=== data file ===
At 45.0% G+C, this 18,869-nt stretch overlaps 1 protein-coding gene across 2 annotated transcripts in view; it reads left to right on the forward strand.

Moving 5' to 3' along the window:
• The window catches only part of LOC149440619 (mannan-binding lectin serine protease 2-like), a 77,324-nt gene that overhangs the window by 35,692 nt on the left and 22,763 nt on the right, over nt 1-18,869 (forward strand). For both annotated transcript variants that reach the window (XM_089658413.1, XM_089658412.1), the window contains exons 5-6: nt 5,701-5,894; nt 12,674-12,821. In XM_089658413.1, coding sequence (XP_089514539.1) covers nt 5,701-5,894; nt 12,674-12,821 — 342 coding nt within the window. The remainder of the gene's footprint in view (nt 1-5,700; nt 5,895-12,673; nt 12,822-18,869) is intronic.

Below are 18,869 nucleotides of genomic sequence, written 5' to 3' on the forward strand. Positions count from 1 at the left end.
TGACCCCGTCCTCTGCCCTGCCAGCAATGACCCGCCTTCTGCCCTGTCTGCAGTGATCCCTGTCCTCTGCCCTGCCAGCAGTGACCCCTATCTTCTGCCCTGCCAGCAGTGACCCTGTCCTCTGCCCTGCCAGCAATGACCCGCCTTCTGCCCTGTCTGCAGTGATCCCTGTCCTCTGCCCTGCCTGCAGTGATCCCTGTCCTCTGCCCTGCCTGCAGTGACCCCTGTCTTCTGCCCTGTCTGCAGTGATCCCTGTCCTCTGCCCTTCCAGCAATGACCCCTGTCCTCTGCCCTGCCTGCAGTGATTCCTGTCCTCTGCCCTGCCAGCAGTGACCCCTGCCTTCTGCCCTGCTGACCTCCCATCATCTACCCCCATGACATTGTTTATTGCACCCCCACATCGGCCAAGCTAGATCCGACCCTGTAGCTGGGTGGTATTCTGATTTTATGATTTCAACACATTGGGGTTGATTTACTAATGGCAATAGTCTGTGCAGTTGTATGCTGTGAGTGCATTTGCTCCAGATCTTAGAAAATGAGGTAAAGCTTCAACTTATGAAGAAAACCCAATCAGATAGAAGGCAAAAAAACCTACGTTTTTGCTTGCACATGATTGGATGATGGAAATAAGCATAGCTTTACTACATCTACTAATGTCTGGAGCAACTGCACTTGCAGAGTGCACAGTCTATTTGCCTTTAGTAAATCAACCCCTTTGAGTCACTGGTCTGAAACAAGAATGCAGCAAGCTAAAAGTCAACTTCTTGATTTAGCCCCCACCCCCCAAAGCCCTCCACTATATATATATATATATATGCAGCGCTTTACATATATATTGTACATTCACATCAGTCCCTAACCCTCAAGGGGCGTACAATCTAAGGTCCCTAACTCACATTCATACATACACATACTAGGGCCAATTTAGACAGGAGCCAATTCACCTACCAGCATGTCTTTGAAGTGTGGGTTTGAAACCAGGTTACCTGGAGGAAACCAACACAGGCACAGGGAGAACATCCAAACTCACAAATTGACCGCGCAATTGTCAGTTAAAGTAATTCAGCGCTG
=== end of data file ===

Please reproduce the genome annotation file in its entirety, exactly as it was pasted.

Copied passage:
At 45.0% G+C, this 18,869-nt stretch overlaps 1 protein-coding gene across 2 annotated transcripts in view; it reads left to right on the forward strand.

Moving 5' to 3' along the window:
• The window catches only part of LOC149440619 (mannan-binding lectin serine protease 2-like), a 77,324-nt gene that overhangs the window by 35,692 nt on the left and 22,763 nt on the right, over nt 1-18,869 (forward strand). For both annotated transcript variants that reach the window (XM_089658413.1, XM_089658412.1), the window contains exons 5-6: nt 5,701-5,894; nt 12,674-12,821. In XM_089658413.1, coding sequence (XP_089514539.1) covers nt 5,701-5,894; nt 12,674-12,821 — 342 coding nt within the window. The remainder of the gene's footprint in view (nt 1-5,700; nt 5,895-12,673; nt 12,822-18,869) is intronic.

Below are 18,869 nucleotides of genomic sequence, written 5' to 3' on the forward strand. Positions count from 1 at the left end.
TGACCCCGTCCTCTGCCCTGCCAGCAATGACCCGCCTTCTGCCCTGTCTGCAGTGATCCCTGTCCTCTGCCCTGCCAGCAGTGACCCCTATCTTCTGCCCTGCCAGCAGTGACCCTGTCCTCTGCCCTGCCAGCAATGACCCGCCTTCTGCCCTGTCTGCAGTGATCCCTGTCCTCTGCCCTGCCTGCAGTGATCCCTGTCCTCTGCCCTGCCTGCAGTGACCCCTGTCTTCTGCCCTGTCTGCAGTGATCCCTGTCCTCTGCCCTTCCAGCAATGACCCCTGTCCTCTGCCCTGCCTGCAGTGATTCCTGTCCTCTGCCCTGCCAGCAGTGACCCCTGCCTTCTGCCCTGCTGACCTCCCATCATCTACCCCCATGACATTGTTTATTGCACCCCCACATCGGCCAAGCTAGATCCGACCCTGTAGCTGGGTGGTATTCTGATTTTATGATTTCAACACATTGGGGTTGATTTACTAATGGCAATAGTCTGTGCAGTTGTATGCTGTGAGTGCATTTGCTCCAGATCTTAGAAAATGAGGTAAAGCTTCAACTTATGAAGAAAACCCAATCAGATAGAAGGCAAAAAAACCTACGTTTTTGCTTGCACATGATTGGATGATGGAAATAAGCATAGCTTTACTACATCTACTAATGTCTGGAGCAACTGCACTTGCAGAGTGCACAGTCTATTTGCCTTTAGTAAATCAACCCCTTTGAGTCACTGGTCTGAAACAAGAATGCAGCAAGCTAAAAGTCAACTTCTTGATTTAGCCCCCACCCCCCAAAGCCCTCCACTATATATATATATATATATGCAGCGCTTTACATATATATTGTACATTCACATCAGTCCCTAACCCTCAAGGGGCGTACAATCTAAGGTCCCTAACTCACATTCATACATACACATACTAGGGCCAATTTAGACAGGAGCCAATTCACCTACCAGCATGTCTTTGAAGTGTGGGTTTGAAACCAGGTTACCTGGAGGAAACCAACACAGGCACAGGGAGAACATCCAAACTCACAAATTGACCGCGCAATTGTCAGTTAAAGTAATTCAGCGCTG